|From:||Matt Pearson <mpearson@...>|
|Date:||Thursday, November 5, 1998, 21:20|
Na Simon Kissane siespe ia:
>On a similar topic, how many people have developed conreligions to go
>with their conlangs?
The Tokana do not have a religion per se - at least not in the sense of
the familiar Western religions - but they do have a belief system, which
includes a cosmology and mytho-history, and also a series of rituals.
Technically, the Tokana are deist-animists: They believe that the
universe consists of various natural forces (or "spirits" or "souls")
which combine to make one large force. They have no God and no gods,
no official places of worship, no code of morals, and no priests or
shamans (the various ritual offices are divided among the various
families in the community, so that one family will be responsible
for performing marriage ceremonies, another for performing solstice
dances, another for performing harvest rituals, etc.).
One of the fundamental beliefs of the Tokana is that our world is one of
two parallel worlds (or 'dimensions') which mirror each other. When a
person dies is our world, s/he is born in the other world, and when s/he
dies in the other world, s/he is born again into this world. The Tokana
notion of (re)incarnation involves the eternal movement of the soul from
one world to the other and back again. This cycle is called the Heartbeat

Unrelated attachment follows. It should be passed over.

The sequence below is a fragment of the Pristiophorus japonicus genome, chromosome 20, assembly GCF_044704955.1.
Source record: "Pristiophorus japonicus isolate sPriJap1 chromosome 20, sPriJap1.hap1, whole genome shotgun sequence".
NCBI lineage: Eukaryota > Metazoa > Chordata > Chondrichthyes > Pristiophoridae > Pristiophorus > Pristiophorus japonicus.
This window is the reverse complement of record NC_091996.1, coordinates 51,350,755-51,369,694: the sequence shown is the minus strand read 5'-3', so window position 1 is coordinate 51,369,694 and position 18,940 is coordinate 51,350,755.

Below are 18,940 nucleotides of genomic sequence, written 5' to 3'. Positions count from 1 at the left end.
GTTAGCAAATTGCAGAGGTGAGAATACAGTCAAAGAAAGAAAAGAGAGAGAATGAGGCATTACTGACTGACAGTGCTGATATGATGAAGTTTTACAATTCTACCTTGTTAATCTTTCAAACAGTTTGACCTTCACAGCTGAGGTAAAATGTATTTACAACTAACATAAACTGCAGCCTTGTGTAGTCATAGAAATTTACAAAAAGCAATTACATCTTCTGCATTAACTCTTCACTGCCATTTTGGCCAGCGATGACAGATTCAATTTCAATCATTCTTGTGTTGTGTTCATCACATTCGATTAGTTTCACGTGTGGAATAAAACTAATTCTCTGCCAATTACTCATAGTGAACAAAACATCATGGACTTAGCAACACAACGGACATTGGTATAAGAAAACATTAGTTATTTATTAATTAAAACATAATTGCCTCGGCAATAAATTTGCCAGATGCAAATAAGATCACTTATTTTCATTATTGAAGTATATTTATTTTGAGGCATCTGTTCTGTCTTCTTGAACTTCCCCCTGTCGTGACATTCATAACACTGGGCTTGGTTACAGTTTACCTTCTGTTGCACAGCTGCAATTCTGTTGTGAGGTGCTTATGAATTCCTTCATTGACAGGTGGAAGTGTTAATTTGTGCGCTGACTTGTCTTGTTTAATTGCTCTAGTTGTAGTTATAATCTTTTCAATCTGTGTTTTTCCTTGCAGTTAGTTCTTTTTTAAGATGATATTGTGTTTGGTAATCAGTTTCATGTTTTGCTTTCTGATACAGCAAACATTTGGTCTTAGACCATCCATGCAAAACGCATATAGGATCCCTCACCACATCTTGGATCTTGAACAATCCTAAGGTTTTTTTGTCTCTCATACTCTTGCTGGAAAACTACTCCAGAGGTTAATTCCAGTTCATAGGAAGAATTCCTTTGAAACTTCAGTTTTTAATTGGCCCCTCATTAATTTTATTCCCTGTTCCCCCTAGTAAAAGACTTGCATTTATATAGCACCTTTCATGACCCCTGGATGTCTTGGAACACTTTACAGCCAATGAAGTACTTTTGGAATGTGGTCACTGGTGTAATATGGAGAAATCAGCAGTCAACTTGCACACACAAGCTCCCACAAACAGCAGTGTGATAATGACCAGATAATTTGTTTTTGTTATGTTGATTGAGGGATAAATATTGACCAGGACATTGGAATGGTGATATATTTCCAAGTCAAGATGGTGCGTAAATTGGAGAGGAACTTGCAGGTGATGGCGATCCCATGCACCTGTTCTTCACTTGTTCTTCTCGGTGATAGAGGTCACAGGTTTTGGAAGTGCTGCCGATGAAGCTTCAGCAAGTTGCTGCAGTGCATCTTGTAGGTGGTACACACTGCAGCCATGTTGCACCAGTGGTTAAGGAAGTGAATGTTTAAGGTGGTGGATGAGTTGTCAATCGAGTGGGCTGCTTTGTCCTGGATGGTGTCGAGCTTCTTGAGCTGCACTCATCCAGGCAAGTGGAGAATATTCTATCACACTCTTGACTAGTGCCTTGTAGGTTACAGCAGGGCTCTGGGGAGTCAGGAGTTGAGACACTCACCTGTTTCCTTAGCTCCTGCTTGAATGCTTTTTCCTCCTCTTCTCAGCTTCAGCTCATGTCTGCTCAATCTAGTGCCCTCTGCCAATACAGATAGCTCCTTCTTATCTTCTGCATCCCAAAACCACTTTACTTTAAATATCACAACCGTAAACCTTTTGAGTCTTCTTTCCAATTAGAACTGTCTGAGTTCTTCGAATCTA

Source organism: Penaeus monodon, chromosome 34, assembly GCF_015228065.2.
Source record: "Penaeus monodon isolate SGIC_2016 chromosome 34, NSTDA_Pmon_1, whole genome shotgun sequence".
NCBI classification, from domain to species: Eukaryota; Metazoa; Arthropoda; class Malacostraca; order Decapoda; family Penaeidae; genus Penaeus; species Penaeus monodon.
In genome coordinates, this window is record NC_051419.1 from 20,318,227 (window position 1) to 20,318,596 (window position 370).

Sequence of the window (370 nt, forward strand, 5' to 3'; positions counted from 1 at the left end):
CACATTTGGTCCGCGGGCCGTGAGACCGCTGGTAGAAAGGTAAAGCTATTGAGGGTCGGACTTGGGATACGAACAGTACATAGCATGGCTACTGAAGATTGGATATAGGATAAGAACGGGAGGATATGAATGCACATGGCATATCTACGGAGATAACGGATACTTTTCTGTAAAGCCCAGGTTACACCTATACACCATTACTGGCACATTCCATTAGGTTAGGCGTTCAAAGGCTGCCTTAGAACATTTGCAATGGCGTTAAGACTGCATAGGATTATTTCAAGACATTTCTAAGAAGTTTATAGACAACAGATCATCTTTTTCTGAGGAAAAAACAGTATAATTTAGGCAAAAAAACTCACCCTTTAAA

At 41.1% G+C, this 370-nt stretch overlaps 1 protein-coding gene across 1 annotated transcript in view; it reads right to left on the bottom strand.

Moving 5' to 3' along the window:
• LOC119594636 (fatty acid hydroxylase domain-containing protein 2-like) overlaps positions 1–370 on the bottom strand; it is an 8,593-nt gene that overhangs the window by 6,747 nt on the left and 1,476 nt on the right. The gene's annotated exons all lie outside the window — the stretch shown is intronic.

of the Universe, and is equated with various cycles in nature, such as the
seasons and the menstrual cycle. (Being an agricultural people, fertility
cycles are especially important in their rituals.)
The Tokana believe that before the Universe began, nothing was different
from anything else, and everything was nothing. But then Old Eagle Woman
entered through a hole in the nothingness and began beating her drum.
The beats of her drum became Light, and the silences between the beats
became Darkness, and that's how the Heartbeat of the Universe started.
The mythical First Human Being, a character of indeterminate sex
named Ahkaion, is credited with inventing most of the institutions of
Tokana life (agriculture, animal husbandry, kinship, etc.). Ahkaion is
a prominent figure in Tokana folktales, where s/he is cast sometimes as
a trickster character, and sometimes as a tragic hero(ine).
UCLA Linguistics Department
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